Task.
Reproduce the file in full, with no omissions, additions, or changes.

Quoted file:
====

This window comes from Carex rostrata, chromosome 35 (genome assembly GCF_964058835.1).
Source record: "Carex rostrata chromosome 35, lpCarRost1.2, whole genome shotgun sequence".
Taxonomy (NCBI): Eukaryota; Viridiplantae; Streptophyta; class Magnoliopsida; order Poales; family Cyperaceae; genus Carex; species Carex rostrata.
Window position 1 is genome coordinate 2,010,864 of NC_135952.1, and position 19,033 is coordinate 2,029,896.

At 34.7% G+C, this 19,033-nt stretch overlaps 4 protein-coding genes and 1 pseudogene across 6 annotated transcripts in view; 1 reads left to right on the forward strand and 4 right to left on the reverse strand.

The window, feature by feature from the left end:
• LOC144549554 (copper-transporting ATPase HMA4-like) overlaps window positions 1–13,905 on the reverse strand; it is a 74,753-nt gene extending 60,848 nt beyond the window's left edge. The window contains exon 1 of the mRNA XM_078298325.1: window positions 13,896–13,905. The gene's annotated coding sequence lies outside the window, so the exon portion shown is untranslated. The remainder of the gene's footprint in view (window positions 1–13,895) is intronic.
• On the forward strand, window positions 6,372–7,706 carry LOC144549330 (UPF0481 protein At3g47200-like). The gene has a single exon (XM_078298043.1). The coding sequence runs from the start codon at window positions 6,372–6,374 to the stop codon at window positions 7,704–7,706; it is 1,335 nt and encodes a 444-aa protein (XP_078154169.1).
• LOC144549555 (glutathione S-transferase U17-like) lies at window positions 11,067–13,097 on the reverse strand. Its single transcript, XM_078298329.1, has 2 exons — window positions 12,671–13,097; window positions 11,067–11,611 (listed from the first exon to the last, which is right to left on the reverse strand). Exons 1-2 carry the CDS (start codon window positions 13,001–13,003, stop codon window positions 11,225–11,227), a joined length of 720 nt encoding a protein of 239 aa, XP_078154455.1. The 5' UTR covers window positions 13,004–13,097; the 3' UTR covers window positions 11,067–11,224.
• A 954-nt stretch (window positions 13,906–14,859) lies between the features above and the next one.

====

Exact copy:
This window comes from Carex rostrata, chromosome 35 (genome assembly GCF_964058835.1).
Source record: "Carex rostrata chromosome 35, lpCarRost1.2, whole genome shotgun sequence".
Taxonomy (NCBI): Eukaryota; Viridiplantae; Streptophyta; class Magnoliopsida; order Poales; family Cyperaceae; genus Carex; species Carex rostrata.
Window position 1 is genome coordinate 2,010,864 of NC_135952.1, and position 19,033 is coordinate 2,029,896.

At 34.7% G+C, this 19,033-nt stretch overlaps 4 protein-coding genes and 1 pseudogene across 6 annotated transcripts in view; 1 reads left to right on the forward strand and 4 right to left on the reverse strand.

The window, feature by feature from the left end:
• LOC144549554 (copper-transporting ATPase HMA4-like) overlaps window positions 1–13,905 on the reverse strand; it is a 74,753-nt gene extending 60,848 nt beyond the window's left edge. The window contains exon 1 of the mRNA XM_078298325.1: window positions 13,896–13,905. The gene's annotated coding sequence lies outside the window, so the exon portion shown is untranslated. The remainder of the gene's footprint in view (window positions 1–13,895) is intronic.
• On the forward strand, window positions 6,372–7,706 carry LOC144549330 (UPF0481 protein At3g47200-like). The gene has a single exon (XM_078298043.1). The coding sequence runs from the start codon at window positions 6,372–6,374 to the stop codon at window positions 7,704–7,706; it is 1,335 nt and encodes a 444-aa protein (XP_078154169.1).
• LOC144549555 (glutathione S-transferase U17-like) lies at window positions 11,067–13,097 on the reverse strand. Its single transcript, XM_078298329.1, has 2 exons — window positions 12,671–13,097; window positions 11,067–11,611 (listed from the first exon to the last, which is right to left on the reverse strand). Exons 1-2 carry the CDS (start codon window positions 13,001–13,003, stop codon window positions 11,225–11,227), a joined length of 720 nt encoding a protein of 239 aa, XP_078154455.1. The 5' UTR covers window positions 13,004–13,097; the 3' UTR covers window positions 11,067–11,224.
• A 954-nt stretch (window positions 13,906–14,859) lies between the features above and the next one.